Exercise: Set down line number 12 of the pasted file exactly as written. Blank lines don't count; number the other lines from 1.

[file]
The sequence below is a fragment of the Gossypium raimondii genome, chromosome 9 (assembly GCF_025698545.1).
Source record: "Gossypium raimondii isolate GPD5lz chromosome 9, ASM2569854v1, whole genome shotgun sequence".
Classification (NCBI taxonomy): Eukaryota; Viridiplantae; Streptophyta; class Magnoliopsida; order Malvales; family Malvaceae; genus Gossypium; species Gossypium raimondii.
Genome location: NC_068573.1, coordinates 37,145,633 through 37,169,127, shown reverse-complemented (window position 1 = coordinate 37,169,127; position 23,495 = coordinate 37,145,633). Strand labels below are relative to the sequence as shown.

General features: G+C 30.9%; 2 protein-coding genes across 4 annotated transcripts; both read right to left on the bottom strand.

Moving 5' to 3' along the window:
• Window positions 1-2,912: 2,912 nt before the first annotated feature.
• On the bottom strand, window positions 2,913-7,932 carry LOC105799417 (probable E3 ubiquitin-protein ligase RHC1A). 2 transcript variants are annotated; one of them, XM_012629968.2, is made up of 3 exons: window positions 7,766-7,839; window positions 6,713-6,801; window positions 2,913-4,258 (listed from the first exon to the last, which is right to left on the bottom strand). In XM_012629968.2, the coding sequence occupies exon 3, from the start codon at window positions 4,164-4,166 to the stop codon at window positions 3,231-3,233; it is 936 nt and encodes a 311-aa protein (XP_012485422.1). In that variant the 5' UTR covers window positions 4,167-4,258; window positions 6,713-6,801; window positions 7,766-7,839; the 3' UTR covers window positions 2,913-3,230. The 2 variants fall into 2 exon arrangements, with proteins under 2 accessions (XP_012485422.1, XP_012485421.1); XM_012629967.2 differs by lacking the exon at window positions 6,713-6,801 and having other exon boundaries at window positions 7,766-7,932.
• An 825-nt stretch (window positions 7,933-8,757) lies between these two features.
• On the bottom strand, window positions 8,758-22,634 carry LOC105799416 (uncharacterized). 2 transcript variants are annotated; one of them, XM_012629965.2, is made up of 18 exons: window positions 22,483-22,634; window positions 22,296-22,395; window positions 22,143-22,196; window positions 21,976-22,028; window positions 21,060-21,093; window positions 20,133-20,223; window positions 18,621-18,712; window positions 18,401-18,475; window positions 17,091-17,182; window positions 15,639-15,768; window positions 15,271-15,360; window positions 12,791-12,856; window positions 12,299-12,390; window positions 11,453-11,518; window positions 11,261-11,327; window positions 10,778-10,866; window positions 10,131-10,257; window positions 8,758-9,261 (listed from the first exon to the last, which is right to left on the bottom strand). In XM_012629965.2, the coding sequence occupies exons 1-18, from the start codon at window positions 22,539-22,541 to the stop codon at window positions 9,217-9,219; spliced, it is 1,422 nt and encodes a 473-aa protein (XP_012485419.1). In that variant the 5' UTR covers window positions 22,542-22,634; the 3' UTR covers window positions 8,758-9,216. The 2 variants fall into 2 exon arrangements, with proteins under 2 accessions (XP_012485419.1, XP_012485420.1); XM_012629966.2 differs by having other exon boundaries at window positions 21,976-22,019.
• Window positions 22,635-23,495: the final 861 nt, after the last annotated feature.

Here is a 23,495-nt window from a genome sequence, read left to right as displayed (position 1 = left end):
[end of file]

Here is a 23,495-nt window from a genome sequence, read left to right as displayed (position 1 = left end):